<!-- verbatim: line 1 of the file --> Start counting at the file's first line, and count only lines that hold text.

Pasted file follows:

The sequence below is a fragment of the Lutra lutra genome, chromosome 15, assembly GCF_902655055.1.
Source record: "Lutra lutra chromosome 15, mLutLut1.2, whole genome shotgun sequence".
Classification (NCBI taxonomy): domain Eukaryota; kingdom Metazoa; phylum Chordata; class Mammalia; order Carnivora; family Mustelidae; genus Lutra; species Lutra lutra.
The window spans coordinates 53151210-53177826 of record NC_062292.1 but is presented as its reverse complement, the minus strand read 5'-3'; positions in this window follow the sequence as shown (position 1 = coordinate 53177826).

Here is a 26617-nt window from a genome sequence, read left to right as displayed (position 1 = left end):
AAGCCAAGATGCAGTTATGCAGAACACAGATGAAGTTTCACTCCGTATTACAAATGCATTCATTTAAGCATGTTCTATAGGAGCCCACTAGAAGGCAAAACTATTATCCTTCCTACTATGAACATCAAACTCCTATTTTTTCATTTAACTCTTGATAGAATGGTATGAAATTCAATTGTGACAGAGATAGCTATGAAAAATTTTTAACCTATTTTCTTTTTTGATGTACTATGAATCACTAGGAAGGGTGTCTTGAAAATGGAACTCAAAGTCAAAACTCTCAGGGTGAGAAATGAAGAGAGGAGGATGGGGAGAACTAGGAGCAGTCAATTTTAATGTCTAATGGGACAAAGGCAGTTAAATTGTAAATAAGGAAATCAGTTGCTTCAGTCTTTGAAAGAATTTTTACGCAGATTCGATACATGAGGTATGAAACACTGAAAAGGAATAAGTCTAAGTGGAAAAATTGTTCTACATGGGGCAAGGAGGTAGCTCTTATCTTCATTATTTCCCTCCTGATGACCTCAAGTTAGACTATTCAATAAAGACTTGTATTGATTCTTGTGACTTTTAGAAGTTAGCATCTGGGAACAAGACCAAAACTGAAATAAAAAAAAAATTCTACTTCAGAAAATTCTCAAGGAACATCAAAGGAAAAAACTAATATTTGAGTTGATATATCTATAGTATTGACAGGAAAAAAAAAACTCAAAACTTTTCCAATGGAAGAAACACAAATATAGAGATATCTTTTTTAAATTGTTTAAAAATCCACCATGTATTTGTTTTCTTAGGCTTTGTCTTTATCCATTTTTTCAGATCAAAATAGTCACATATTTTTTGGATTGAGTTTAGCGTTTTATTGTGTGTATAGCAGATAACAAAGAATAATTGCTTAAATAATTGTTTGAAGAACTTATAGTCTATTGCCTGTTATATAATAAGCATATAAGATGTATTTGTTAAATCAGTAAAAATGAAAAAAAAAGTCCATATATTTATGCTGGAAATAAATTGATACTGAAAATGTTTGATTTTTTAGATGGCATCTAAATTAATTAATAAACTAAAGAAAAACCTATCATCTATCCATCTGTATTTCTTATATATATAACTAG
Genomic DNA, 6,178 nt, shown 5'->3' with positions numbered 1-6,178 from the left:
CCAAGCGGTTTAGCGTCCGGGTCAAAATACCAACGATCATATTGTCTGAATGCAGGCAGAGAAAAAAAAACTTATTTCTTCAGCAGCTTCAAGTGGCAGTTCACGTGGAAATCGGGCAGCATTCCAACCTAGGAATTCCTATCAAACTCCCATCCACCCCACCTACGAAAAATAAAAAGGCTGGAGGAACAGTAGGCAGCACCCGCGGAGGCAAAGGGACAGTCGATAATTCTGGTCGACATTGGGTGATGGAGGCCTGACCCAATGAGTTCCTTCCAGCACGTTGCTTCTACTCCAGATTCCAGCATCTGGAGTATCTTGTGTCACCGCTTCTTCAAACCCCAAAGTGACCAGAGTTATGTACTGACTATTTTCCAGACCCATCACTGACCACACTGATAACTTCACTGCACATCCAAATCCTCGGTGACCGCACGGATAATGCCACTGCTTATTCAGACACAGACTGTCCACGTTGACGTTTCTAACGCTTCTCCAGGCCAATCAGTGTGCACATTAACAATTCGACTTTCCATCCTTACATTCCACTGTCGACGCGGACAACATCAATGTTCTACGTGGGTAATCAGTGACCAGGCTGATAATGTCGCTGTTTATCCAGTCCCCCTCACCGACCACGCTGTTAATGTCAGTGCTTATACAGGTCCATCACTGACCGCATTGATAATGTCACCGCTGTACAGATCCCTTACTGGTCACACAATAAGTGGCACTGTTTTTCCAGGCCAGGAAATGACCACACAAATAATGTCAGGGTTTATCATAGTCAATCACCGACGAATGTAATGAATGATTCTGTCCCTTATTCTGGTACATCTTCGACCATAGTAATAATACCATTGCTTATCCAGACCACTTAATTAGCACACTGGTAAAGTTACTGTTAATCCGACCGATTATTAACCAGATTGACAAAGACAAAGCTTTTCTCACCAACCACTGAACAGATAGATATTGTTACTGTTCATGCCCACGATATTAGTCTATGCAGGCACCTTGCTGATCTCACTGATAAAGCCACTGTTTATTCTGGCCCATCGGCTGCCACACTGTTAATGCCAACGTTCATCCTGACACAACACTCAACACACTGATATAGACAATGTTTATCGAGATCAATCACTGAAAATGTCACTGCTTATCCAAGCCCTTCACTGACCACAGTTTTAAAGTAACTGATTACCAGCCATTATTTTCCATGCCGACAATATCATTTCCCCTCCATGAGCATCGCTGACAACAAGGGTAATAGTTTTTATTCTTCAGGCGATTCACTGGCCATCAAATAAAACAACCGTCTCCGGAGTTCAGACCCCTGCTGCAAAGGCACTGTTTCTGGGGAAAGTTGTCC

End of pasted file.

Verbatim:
The sequence below is a fragment of the Lutra lutra genome, chromosome 15, assembly GCF_902655055.1.